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#TBT: In 2001, 'Floating Box' Explores the Stories of Chinatown

A scene from 'Floating Box: A Story in Chinatown' in 2001. (Jack Vartoogian)

In October 2001, Asia Society in New York produced and hosted The Floating Box: A Story in Chinatown as the inaugural program in a season celebrating the opening of the Asia Society Museum after renovations to the Park Avenue headquarters.

The performance, co-presented with the Museum of Chinese in the Americas, was a chamber opera that incorporated both Chinese and western instruments with influences as diverse as jazz, samba, Gregorian chant, and Chinese music. The work was developed and composed by Asia Society's then Composer-in-Residence Jason Kao Hwang over three years with a grant from the legacy organization Meet the Composer. With liberetto by Catherine Filloux, directed by Jean Randich, and produced by Rachel Cooper, the opera “charted the journey of one immigrant family over continents, languages, and generations.”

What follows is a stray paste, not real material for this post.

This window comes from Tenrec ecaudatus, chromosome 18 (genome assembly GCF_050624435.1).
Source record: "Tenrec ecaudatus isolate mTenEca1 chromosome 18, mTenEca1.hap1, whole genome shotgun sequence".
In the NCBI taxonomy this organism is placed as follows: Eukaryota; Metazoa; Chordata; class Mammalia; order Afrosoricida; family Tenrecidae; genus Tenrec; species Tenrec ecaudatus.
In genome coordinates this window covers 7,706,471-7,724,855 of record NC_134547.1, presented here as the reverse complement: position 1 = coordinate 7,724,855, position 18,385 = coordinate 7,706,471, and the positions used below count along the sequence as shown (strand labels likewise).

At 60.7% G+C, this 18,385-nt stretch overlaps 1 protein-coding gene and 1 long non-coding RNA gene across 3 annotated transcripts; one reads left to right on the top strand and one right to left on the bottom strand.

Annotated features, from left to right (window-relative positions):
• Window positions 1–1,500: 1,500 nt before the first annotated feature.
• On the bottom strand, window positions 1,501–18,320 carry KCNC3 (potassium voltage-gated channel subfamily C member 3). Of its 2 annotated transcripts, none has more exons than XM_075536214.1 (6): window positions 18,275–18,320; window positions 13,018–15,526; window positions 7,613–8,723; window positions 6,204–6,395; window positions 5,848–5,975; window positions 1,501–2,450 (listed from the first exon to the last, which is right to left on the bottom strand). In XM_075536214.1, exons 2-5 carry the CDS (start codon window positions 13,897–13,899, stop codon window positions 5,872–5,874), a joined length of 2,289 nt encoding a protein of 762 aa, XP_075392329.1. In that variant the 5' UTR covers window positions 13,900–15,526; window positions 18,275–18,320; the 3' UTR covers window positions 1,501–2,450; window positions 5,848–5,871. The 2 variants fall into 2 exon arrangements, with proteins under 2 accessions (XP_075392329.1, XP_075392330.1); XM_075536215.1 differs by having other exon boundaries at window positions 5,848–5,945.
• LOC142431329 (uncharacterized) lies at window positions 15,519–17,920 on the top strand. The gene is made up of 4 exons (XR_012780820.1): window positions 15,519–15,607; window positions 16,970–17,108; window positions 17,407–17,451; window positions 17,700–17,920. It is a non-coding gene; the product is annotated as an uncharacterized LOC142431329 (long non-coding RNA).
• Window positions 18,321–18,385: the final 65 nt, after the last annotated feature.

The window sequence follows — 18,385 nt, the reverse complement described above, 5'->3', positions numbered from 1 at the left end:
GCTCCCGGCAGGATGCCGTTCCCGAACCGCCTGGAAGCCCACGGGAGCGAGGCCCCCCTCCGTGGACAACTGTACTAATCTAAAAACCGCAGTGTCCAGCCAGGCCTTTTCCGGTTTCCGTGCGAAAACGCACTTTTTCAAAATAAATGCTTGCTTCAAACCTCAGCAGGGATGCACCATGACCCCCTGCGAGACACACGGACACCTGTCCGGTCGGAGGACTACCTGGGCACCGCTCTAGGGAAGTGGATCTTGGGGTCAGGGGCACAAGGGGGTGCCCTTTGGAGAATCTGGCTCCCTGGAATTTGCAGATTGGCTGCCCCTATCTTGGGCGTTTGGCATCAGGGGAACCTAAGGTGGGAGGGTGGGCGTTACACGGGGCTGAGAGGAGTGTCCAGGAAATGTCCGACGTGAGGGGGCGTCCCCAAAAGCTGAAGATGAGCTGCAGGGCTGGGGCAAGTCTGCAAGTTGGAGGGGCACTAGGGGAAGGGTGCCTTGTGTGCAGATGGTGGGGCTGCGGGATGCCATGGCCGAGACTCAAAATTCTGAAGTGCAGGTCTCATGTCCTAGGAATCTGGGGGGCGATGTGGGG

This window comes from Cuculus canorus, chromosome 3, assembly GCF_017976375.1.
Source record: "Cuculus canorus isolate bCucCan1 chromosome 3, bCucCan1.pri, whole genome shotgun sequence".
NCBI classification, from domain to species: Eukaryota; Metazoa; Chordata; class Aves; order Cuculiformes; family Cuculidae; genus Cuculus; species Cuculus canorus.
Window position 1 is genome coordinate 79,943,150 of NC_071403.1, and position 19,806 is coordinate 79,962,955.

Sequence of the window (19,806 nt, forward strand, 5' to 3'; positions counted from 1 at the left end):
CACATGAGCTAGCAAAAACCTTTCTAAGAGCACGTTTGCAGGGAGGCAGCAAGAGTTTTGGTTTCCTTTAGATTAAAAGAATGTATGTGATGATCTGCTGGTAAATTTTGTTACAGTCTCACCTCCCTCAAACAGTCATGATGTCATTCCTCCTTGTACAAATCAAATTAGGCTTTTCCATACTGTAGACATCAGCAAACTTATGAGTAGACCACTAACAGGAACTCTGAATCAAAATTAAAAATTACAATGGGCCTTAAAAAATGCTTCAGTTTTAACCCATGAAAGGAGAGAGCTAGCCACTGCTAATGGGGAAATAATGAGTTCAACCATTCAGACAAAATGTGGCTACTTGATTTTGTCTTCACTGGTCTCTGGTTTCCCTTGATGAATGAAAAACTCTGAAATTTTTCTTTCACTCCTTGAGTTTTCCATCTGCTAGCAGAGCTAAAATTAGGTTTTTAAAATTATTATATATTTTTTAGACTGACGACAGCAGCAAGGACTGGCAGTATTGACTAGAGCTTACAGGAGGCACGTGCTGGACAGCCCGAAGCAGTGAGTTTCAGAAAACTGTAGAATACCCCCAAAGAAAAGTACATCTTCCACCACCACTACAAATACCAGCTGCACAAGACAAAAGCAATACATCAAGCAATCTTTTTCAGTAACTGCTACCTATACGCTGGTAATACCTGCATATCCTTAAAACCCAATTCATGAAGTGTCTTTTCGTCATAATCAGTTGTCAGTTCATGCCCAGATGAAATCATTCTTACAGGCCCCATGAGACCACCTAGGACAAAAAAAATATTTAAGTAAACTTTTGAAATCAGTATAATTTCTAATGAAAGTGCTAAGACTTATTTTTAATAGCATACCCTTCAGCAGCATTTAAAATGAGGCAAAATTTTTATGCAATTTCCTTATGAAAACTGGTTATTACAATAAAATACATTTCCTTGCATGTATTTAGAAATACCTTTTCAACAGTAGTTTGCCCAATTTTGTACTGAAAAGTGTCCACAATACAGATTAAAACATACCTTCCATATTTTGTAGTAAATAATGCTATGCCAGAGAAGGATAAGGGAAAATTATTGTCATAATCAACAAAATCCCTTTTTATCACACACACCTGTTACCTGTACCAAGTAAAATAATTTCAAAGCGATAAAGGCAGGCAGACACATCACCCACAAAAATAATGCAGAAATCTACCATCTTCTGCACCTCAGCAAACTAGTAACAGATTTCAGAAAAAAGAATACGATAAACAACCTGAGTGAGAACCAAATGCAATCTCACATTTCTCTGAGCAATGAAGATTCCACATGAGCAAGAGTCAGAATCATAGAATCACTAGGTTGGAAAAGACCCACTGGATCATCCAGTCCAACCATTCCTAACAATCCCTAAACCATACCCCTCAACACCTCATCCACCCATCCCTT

The story follows a Chinese American raised in the U.S. who confronts a forbidden "box" of images in the wake of her father's death, shedding light on her immigrant family's past. The storyline was based on over 50 hours of real-life interviews with Chinese-Americans living in New York’s Chinatown. “We were stunned by how many of the people we recorded shared their family's history with such emotion and honesty,” recalled Hwang in an interview at the time. “The recordings became a medium through which they honored their past. The Floating Box: A Story in Chinatown has given them voice by weaving elements of their lives into this original story.” 

In the above photo from the performance, an actress stands in the metaphorical "box" as images from the past float by. The below video shows a segment from the opera, which was later compiled into an audio CD.

Each week for "Throwback Thursday" (#TBT), we'll reach into our archives to find a photo from the organization's nearly 60-year history. Some photos will feature important moments, some will feature important people, and others still will just be photos we love. Do you have an Asia Society photo you'd like us to consider including in this series? Please email the photo and any related details to [email protected] (we regret that we won't be able to respond directly to each inquiry).

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